25 jul. 2008

I used to think there was a category of MFs. Those to whom devotion is due, once they are recognized. Miles and Casals, Rothko, Joseph Cornell. My theory of invisible cities, though, locates the response in the person making the personal investment, not in the pantheon of MFs per se.

That raises the question of whether there might be bad investments. In other words, objects of devotion who aren't worthy. For me, maybe cummings, Vonnegut? I can't think of too many others. I would argue that no, there are no bad investments. One made during adolescence might cause embarrassment later, but they are appropriate at that age.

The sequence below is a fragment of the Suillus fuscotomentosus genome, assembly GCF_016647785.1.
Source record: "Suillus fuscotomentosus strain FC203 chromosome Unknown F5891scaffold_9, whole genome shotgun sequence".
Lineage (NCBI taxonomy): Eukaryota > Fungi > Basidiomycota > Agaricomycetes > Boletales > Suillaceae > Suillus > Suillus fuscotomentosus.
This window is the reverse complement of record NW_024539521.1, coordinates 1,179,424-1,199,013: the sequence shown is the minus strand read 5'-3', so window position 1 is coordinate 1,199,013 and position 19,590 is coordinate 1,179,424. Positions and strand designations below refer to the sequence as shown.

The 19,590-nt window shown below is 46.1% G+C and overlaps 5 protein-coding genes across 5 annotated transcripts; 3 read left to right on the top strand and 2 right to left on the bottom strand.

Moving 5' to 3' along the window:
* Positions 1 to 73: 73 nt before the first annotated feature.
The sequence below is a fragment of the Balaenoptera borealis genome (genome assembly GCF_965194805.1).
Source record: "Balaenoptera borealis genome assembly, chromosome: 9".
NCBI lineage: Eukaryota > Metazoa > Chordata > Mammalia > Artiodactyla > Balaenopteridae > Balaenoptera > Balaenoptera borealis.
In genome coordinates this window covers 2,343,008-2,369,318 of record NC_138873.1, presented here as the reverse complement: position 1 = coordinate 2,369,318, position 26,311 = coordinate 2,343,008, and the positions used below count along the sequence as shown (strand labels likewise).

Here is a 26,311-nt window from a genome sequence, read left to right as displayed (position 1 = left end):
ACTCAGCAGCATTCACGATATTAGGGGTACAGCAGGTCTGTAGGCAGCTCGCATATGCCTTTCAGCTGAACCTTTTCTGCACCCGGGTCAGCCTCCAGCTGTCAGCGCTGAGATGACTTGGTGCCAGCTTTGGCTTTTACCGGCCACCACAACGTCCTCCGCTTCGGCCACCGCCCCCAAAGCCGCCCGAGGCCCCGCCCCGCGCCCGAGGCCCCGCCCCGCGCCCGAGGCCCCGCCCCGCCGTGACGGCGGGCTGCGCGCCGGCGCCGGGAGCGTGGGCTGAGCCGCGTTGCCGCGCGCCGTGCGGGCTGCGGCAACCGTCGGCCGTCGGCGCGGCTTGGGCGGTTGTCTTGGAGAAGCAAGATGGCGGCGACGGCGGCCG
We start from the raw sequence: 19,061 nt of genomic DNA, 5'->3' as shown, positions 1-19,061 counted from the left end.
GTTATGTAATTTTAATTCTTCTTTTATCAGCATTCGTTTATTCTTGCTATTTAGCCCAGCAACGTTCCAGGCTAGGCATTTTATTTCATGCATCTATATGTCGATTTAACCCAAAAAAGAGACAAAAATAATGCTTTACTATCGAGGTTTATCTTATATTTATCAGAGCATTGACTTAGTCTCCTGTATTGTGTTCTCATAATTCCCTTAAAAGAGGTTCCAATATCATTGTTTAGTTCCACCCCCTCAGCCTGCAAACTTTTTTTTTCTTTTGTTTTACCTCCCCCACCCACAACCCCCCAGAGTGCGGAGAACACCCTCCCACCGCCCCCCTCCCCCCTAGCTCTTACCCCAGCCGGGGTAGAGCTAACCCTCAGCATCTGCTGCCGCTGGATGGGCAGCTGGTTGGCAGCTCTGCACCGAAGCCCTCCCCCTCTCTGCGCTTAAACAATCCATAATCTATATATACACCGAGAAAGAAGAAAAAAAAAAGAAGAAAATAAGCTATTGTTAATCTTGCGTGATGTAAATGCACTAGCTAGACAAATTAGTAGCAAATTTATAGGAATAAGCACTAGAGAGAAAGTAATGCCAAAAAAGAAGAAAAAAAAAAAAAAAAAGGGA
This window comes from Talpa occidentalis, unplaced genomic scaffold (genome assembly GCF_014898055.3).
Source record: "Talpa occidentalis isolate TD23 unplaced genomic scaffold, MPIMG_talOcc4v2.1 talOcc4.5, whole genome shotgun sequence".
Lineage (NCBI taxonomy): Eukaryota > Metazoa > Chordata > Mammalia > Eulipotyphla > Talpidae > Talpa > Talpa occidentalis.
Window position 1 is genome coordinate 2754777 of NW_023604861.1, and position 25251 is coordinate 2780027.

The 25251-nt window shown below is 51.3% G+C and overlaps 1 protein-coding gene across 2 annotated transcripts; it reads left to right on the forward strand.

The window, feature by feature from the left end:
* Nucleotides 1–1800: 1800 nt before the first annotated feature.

How can someone be despised for "taste"? It is assumed that the person with that kind of bad taste has made a deep personal investment in, commitment to, say Ayn Rand, Thomas Kinkade, or Kenny G. That IS the person; those are the markers of subjectivity that that person has voluntarily chosen as socio-cultural identity. To act as though those markers are not open to critique seems rather odd. Just as it seems logical to me that someone might despise me as an elitist shit.

Ortega y Gasset argues that the purpose of dehumanized art is to provide the basis for just such a cultural differentiation.